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Department of Pharmacology

Department of Pharmacology
 

Ulli Bayer, PhD

Associate Professor


Contact Information:

University of Colorado Denver
Department of Pharmacology
Mail Stop 8303, RC1-North
12800 East 19th Ave
Aurora CO 80045

Phone: (303) 724-3610
Fax: (303) 724-3663
E-mail: ulli.bayer@ucdenver.edu
curriculum vitae

Affiliated Programs

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We are interested in the molecular mechanisms underlying learning, memory and cognition. These higher brain functions are thought to require “synaptic plasticity”, i.e. changes in the strength of the synapses that form the connections between neurons. We are studying the mechanisms by which such changes at individual synapses are initiated and maintained. The main forms of plasticity that we are studying are long-term potentiation (LTP) and long-term depression (LTD) of excitatory synapses in the hippocampus, a brain region required for declarative learning and memory. Additionally, we are interested in how changes at one synapse are communicated to other nearby synapses. For instance, how do excitatory LTD-stimuli also cause long-term potentiation of inhibitory synapses (iLTP) on the dendrites of the same neuron?
Additionally, we apply our fundamental neuroscience findings to a better understanding of neurological disorders. This specifically includes conditions with aberrant synaptic plasticity, such as Down syndrome, schizophrenia, and addiction. However, our recent advances also included neuroprotection after acute injuries such as stroke or global cerebral ischemia. We are particularly excited about the fact that our disease-related projects also lead us to a better understanding of the fundamental mechanisms underlying the brain functions that are impaired in the conditions we study.
Our techniques include sophisticated biochemistry; live-imaging of molecular interactions/movements in heterologous cells and neurons; whole-cell and field electrophysiology; and behavioral studies on mutant mice. The molecules in the focus of our interest are the NMDA-type glutamate receptor (NMDAR) and the Ca2+/calmodulin-dependent protein kinase II (CaMKII). The NMDAR is a Ca2+-conducting channel that is activated by glutamate, the major excitatory neurotransmitter in the mammalian brain; CaMKII is a robust sensor and frequency detector of the NMDAR Ca2+ influx and is unique as its activity can become Ca2+-independent (“autonomous”) after autophosphorylation at T286, a process regarded as molecular memory. The NMDAR and CaMKII have been recognized as central mediators of LTP for over 25 years, but our recent findings demonstrated that CaMKII and its autonomous activity are also required for NMDAR-dependent LTD (Coultrap et al., 2014). Importantly, we found that CaMKII can mediate both of these opposing forms of synaptic plasticity through stimulation-dependent substrate selection (Coultrap et al. 2014; Barcomb et al., 2014). Additionally, CaMKII may mediate the communication of plasticity at excitatory synapses to inhibitory synapses (Marsden et al., 2010), further controlling the excitation/inhibition balance.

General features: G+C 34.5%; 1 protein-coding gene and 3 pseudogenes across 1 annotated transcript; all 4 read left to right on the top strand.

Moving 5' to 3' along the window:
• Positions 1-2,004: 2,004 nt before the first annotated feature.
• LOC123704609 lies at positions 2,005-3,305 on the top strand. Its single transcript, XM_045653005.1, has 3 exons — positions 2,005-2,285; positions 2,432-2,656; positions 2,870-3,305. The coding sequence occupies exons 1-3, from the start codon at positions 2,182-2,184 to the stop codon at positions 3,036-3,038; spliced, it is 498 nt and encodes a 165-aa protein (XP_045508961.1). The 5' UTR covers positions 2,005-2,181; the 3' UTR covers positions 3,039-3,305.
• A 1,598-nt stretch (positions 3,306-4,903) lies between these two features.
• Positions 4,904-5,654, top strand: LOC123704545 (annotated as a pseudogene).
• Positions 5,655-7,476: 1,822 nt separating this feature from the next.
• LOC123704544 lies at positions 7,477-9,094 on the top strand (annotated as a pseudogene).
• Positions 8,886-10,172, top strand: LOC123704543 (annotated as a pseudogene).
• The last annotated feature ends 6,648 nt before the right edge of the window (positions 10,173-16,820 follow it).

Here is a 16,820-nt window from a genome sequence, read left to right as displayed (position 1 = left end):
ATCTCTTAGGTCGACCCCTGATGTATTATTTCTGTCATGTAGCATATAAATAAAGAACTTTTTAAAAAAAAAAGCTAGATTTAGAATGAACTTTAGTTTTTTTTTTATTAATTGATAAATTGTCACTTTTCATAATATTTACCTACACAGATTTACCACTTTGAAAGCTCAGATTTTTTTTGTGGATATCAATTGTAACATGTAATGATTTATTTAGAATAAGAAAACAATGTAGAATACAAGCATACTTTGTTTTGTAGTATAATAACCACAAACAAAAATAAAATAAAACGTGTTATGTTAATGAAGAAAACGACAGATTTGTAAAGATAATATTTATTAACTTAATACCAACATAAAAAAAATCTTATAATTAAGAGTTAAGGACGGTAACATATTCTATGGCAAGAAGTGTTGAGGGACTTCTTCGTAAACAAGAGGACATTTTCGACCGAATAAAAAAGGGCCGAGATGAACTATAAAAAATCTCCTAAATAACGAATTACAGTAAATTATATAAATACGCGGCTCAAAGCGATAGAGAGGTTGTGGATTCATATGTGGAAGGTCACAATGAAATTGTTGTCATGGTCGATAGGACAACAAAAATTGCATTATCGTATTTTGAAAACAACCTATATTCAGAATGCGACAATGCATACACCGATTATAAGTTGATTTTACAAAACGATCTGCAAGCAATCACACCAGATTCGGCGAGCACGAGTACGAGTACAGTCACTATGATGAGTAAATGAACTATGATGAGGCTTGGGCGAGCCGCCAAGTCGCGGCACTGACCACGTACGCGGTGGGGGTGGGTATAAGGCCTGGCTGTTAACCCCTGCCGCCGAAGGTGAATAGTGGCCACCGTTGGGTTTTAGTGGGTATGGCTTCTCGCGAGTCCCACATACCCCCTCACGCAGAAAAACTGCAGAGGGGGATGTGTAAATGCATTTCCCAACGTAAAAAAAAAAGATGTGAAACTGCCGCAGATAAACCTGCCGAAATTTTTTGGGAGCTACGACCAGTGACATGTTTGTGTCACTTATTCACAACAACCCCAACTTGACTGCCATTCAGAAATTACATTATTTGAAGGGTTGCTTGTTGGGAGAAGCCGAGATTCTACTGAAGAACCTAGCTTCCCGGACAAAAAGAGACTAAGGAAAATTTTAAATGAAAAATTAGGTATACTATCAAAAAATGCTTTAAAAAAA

Regulation of synaptic strength by CaMKII involves the physical movement of the kinase to and from excitatory and inhibitory synapses. Stimulation-induced CaMKII translocation to excitatory synapses is largely dependent on a regulated direct binding of CaMKII to the NMDAR subunit GluN2B, a binding interaction we have intensively studies over the last 15 years (Bayer et al., 2001; Goodell et al., 2014). We still want to address several important questions and apparent conundrums regarding the GluN2B interaction and translocation to excitatory synapses. For instance, how is input-specificity achieved? I.e. how is translocation to non-stimulated synapses prevented? Additionally, almost nothing is known to date about the mechanisms controlling translocation to inhibitory synapses. Excitingly, we now have a method that allows us to live-monitor the movement of endogenous CaMKII in neurons after different stimulation protocols (using intrabodies specific to CaMKII). In contrast to over-expression of GFP-labelled CaMKII, expressing these intrabodies does not interfere with any type of stimulation-induced CaMKII movement that we have tested so far (by comparing the different live imaging methods to immunostaining).

Current Lab Members

 Results From Personnel : Selected site and subsites
First NameLast NameMiddle InitialDegreePosition
HillaryAllenF.BSGraduate Student
KelseyBarcombM.BAGraduate Student
StevenCoultrapJ.PhDSenior Research Associate
DaytonGoodell BSGraduate Student
VincentZaegel PhDProfessional Research Assistant

 

Previous Trainees

 Results From Personnel : Selected site and subsites
First NameLast NameMiddle InitialDegreePosition
IsabelleBuard PhDPostdoctoral Fellow
StevenCoultrapJ.PhDPostdoctoral Fellow
NicholasHaynes BSProfessional Research Assistant
EricHorneA.PhDPostdoctoral Fellow
HeatherO'LearyE.PhDGraduate Student
RebekahVestS.PhDGraduate Student

 

 

View Dr. Bayer's Publications on PubMed

Selected Publications   

 
Selected Review Articles: